The AAR held that though the Applicant was making regular profits, it did not declare any dividends after the introduction of s. 115-O and allowed its reserves to grow. This was only to avoid paying DDT. The buy-back was a “colourable device” devised to avoid tax on distributed profits u/s 115-O because while it would result in repatriation of funds to the Mauritius company, that would constitute “capital gains” in the hands of the recipient, and not be assessable to tax in India under Article 13 of the India-Mauritius DTAA. The fact that the other major shareholders did not accept the buy-back was significant. A buy-back results in a release of accumulated profits which is assessable as “dividend”. The exemption to treat the buy-back proceeds as capital gains is only in respect of a genuine buy-back of shares. As the transaction is colourable, it is not a transaction in the eye of law and has to be ignored and the arrangement has to be treated as a distribution of profits [emphasis supplied in bold underline] by a company to its shareholders which is assessable as dividend in the hands of the recipient.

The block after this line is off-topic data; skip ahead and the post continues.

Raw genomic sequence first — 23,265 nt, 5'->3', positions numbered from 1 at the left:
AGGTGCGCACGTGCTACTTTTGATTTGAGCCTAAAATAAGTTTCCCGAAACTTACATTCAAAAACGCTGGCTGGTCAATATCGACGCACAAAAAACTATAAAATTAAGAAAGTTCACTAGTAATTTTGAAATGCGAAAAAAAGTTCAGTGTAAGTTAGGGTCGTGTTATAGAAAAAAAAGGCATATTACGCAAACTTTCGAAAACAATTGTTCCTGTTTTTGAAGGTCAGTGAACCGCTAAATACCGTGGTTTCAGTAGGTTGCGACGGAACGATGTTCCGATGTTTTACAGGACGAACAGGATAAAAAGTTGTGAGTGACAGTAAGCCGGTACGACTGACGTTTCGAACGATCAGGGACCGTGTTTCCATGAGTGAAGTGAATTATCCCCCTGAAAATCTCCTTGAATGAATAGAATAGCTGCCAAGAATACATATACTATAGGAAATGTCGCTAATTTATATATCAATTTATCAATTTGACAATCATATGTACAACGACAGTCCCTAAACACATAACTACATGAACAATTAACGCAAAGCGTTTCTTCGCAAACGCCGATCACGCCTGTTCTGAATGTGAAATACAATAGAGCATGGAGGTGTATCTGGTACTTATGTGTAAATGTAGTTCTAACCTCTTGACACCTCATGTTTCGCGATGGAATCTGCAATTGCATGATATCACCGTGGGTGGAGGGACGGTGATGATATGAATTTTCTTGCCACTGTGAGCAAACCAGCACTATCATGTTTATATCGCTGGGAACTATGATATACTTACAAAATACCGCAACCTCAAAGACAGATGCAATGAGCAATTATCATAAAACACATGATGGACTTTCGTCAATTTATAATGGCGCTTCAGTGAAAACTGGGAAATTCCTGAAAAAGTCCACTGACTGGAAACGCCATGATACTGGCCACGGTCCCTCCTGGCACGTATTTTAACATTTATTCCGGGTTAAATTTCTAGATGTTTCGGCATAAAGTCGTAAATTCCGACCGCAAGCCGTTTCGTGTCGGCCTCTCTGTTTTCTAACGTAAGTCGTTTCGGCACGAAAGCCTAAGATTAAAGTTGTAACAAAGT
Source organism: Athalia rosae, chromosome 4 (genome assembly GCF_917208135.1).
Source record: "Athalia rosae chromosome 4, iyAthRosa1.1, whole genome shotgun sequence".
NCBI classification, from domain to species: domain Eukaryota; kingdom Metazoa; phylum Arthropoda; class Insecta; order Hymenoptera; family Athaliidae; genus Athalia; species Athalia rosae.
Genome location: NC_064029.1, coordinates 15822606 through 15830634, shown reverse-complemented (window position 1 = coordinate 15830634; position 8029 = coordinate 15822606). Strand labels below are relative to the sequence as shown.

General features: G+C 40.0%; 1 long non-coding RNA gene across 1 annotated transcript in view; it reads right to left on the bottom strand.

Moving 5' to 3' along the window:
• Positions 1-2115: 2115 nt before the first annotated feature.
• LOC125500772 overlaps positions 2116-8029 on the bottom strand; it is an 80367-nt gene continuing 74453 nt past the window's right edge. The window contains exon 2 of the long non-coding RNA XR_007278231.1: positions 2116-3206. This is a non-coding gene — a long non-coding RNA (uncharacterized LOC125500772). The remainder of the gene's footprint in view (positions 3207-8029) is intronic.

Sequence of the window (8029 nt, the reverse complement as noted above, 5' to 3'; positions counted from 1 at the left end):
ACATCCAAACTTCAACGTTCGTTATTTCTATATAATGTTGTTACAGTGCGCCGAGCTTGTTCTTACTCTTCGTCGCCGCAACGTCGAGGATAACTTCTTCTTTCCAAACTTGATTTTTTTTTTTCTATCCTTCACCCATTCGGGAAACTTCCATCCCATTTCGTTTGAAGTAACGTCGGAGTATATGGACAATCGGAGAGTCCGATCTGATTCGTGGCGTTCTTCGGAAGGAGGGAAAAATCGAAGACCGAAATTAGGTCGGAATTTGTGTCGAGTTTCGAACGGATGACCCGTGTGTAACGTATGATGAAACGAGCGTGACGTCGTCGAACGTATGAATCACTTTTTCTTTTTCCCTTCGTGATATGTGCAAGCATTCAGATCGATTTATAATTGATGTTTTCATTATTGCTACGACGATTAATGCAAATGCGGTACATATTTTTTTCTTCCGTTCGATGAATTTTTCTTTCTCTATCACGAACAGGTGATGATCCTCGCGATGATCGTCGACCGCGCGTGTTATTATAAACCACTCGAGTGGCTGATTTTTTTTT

The issue for consideration of the Readers is whether a payment to single shareholder only [i.e. the Mauritius company] can be considered as a ‘distribution’ of ‘dividend’ u\s 2 [22] {emphasis supplied in bold under line}.